Here's what you need to know when deciding whether to report your insurance claim, or pay it yourself.
Your Insurance Rate: A driver with an accident can see their insurance rate jump from $1,500 to over $5,000, and remain high for 6 years.
Rate Differences: Insurance companies target their rates to certain driving profiles. There is a vast difference between insurance rates for a driver with an accident.
After an accident: You need to find out what your rate increase will be, and based on your new rate, decide how to proceed.
Note: Your insurance rate does not increase in proportion to the amount of damage, regardless of whether you have a fender bender or have written off a Bentley.
Calculate Your Rate:InsuranceHotline.com tells you which insurance company has the best rate for you, given your current driving profile. Enter your current driving profile, including your accident.
Lowest Rate: This will give you the three lowest rates from the top 30 insurance companies in Canada. Take the lowest rate and multiply it by 6 to get an idea of how much this accident will cost you in insurance premium over the next 6 years.
For example: Let’s say the cost to repair your car is $10,000.
Your Company: If you report the accident to your insurance company and find out that your rate will increase by $3,000 annually over the next 6 years, then this accident would actually cost you $18,000. To find out what your increase would be, as your broker.
New company: By searching for the lowest insurance rate you may find a rate that represents only a $1,000 annual increase, over the next 6 years, resulting in a $6,000 insurance increase.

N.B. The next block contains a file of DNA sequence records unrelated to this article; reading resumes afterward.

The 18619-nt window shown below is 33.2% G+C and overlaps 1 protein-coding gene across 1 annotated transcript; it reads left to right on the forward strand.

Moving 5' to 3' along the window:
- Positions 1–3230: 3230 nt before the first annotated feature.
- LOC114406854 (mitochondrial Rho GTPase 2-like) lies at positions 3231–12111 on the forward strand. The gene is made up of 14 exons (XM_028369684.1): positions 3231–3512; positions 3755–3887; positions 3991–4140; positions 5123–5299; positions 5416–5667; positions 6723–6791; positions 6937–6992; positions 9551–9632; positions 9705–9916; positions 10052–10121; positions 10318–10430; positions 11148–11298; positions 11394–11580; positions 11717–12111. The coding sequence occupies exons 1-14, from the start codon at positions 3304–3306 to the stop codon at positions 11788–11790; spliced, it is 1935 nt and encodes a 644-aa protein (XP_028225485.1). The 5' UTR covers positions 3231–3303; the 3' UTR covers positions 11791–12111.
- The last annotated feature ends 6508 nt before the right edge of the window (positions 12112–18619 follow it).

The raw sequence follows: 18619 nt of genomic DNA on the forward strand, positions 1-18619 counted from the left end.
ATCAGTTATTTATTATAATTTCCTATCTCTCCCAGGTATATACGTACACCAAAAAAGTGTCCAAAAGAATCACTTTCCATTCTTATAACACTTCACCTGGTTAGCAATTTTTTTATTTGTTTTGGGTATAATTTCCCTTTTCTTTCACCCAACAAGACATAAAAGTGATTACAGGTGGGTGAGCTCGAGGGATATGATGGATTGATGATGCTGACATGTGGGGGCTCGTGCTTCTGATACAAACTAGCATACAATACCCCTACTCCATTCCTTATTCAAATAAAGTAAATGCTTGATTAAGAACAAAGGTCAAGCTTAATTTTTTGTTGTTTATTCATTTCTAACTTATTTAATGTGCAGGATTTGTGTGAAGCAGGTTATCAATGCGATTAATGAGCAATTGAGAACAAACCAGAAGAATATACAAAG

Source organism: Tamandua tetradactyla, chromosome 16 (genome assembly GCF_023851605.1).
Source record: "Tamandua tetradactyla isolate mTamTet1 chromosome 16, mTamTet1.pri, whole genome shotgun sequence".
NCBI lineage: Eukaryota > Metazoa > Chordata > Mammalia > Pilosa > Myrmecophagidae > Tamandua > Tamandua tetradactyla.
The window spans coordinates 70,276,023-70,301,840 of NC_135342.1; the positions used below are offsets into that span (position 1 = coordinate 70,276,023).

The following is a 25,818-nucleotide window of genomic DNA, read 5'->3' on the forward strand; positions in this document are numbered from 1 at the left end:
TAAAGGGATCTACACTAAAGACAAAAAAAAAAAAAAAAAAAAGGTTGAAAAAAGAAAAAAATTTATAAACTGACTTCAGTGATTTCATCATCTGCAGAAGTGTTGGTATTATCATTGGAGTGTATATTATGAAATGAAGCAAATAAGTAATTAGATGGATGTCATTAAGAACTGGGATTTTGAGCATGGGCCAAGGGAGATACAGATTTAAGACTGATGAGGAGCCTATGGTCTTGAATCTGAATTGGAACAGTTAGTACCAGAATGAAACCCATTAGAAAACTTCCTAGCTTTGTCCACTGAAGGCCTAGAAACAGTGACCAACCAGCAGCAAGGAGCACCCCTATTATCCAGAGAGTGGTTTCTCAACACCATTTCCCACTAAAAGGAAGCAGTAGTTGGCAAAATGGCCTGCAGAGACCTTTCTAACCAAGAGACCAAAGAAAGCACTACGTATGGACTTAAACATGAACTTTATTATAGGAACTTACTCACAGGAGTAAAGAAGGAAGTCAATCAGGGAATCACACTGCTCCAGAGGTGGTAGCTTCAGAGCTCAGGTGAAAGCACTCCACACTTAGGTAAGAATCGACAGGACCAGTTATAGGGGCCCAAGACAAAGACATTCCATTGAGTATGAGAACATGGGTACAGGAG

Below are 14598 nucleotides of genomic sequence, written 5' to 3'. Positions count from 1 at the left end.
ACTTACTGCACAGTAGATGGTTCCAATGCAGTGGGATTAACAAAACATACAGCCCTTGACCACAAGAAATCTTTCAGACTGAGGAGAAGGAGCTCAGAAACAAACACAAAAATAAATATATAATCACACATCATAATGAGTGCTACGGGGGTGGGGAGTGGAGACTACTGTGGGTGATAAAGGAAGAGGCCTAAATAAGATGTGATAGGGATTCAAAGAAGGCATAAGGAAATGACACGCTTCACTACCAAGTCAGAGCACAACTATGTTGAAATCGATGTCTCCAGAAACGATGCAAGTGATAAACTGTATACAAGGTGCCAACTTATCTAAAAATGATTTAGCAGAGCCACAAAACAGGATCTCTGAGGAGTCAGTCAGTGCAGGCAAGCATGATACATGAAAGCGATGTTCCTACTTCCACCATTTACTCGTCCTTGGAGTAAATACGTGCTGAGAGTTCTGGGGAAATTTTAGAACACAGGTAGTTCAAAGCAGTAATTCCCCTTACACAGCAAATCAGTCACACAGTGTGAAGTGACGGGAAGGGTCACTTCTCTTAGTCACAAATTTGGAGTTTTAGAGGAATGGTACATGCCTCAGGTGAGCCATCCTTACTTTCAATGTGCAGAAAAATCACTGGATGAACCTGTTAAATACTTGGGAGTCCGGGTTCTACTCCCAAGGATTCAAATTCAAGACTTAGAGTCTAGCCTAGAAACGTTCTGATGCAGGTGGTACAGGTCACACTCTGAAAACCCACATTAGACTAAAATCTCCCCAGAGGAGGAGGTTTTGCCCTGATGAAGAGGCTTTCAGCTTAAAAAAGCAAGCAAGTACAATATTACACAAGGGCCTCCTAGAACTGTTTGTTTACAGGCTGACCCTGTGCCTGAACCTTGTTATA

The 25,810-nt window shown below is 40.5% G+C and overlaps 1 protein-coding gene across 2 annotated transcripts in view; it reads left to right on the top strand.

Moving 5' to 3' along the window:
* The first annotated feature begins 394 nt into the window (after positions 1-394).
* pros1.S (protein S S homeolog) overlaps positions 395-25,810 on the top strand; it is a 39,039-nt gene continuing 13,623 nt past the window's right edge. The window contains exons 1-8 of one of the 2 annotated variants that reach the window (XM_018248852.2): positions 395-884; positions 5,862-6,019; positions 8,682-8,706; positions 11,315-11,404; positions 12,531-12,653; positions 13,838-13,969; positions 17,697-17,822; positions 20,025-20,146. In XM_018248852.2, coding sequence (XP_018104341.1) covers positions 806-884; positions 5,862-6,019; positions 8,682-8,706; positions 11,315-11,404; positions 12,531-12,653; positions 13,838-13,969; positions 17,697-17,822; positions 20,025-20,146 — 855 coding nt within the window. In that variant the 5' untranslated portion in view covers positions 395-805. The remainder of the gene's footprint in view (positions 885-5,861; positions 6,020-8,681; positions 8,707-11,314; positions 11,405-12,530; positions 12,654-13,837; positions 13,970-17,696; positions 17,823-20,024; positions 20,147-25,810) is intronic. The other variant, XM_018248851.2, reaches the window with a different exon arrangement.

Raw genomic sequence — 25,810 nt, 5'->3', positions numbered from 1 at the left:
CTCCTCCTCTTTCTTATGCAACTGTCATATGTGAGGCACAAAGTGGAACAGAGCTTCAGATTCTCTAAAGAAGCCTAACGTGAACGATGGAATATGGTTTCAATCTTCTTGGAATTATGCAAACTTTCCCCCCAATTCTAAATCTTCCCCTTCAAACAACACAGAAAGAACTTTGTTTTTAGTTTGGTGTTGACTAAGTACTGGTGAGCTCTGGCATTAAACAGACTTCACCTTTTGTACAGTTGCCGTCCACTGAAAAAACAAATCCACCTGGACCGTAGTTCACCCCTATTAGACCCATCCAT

In this case, it may be worth claiming the accident on your insurance with your present company, then switching to the new company upon renewal of your policy.
Repeat Process: Every year for the next 6 years your rate should decrease. If you search for the insurance company with the lowest rate every year, you should find one as your accident gets “older”. Then if you wish, switch to that company.
Paying Your Own Claim: If you choose to pay your own claim, particularly in a single vehicle accident, you protect your insurance rate from an increase. If you've had a prior accident in the past 6 years, or tickets in the past 3 years, the combination can cause your insurance company to cancel your policy.
Repair Shops: It's your choice where to have your car repaired. Some insurance companies have preferred shops, but the call is ultimately yours.
Your Record: If you've had a prior accident in the past 6 years, or tickets in the past 3 years, the combination can cause your insurance company to cancel your policy. You should check with your broker before making any claim to see what cancellation conditions your insurance policy has.
Driver's Abstract: The driver's abstract tells you how many tickets you have on your record. Insurance companies will increase your rate for 3 years from the date of conviction for a ticket. Here are the various tickets insurance companies charge for.
Here's how to order your driver's abstract.
Auto History Claims Report: It's also important to know what your claims history is with the insurance company. This report allows you to see what has been reported on your file since you received your drivers licence. It's free.
Fault Determination Rules: Insurance companies use these rules to determine who's at fault in an accident. Even if you're considered to be partially at-fault, it carries the same weight as being completely at-fault. To view these rules, click here.